The diet promotion interventions in the trials varied in number of contacts with participants, mode of delivery and behaviour change techniques employed (Table 2).The number of scheduled contacts for intervention with the participants in the intervention groups ranged between one and twenty. Most involved at least one face to face contact, but two [32, 34] involved only a combination of telephone calls and mailed intervention materials. Of the interventions using face-to-face sessions, only one [28] was solely delivered in a group format, while the others used a combination of group and individual contacts. Many of the interventions also involve printed materials. The interventions involved between two and eight intervention techniques. Interventions that involved a greater number of contacts with participants did not necessarily employ a greater number of techniques.
Table 2

Intervention characteristics

Study (Year)

Mode(s) of administration

Intervention intensity

Stated theoretical approach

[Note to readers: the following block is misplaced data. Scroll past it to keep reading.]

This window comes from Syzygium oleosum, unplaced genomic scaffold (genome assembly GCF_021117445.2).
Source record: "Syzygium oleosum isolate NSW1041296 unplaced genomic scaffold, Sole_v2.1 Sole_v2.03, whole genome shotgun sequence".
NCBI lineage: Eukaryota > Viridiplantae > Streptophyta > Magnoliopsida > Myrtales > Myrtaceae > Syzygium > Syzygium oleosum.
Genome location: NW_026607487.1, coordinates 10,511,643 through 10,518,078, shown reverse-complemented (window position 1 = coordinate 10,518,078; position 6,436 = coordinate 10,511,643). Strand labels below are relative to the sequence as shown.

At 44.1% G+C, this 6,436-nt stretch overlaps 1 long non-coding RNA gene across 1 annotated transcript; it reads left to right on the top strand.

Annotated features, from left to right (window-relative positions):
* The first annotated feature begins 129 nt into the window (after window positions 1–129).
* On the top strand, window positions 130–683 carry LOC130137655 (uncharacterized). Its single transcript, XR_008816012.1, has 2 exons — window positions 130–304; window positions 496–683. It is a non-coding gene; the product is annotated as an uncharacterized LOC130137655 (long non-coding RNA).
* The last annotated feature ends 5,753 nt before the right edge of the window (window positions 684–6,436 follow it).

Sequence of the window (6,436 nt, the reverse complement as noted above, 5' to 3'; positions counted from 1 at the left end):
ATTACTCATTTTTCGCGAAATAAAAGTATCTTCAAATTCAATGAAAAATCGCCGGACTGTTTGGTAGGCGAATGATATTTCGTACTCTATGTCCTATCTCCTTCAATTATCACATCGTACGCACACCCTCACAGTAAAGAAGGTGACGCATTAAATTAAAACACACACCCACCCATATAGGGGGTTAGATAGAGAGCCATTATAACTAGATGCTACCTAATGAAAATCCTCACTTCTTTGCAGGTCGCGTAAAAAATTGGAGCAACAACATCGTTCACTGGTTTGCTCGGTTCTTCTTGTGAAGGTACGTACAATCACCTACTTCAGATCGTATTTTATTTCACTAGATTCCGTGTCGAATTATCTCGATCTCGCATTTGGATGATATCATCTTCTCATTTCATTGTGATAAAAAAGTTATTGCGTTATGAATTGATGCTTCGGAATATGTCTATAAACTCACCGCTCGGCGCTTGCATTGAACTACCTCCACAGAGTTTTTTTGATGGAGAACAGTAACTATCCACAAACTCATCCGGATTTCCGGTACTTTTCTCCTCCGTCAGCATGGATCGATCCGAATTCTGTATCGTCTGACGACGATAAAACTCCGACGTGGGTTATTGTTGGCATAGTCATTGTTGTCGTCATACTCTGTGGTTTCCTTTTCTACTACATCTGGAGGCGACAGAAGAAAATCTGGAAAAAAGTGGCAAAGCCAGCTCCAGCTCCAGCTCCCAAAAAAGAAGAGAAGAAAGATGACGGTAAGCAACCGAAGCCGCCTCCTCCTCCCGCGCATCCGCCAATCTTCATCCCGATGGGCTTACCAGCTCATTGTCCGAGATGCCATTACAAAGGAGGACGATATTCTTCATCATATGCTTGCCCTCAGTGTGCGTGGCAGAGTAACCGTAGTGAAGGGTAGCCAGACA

Use of theory

Intervention techniques used*

Total techniques used

CT techniques used

Control condition

Baron (1990) [33]

Face to face, individually or in small groups, supported by booklet, delivered by nurses.

Dietary advice and a booklet with advice on diet, promotional materials displayed at the practice. 30 min per session, individually or in groups, brief follow up sessions were scheduled at one and three months after entry into the study

none

N/A

1. provide information on consequences of the behaviour

3

0

No dietary advice

21. Provide instruction on how to perform the behaviour

27. use of follow-up prompts

Beresford (1997) [35]

1) Face to face - physician introduces self-help booklet;

Self-help booklet and physician endorsement to promote dietary change such as improving health, following the changing social norm to eat lower fat, higher fibre foods, and doing something positive for oneself. Introduction of booklet taking less than 3 minutes, 2 weeks later, a reminder letter signed by physician sent to the participants who had received the intervention.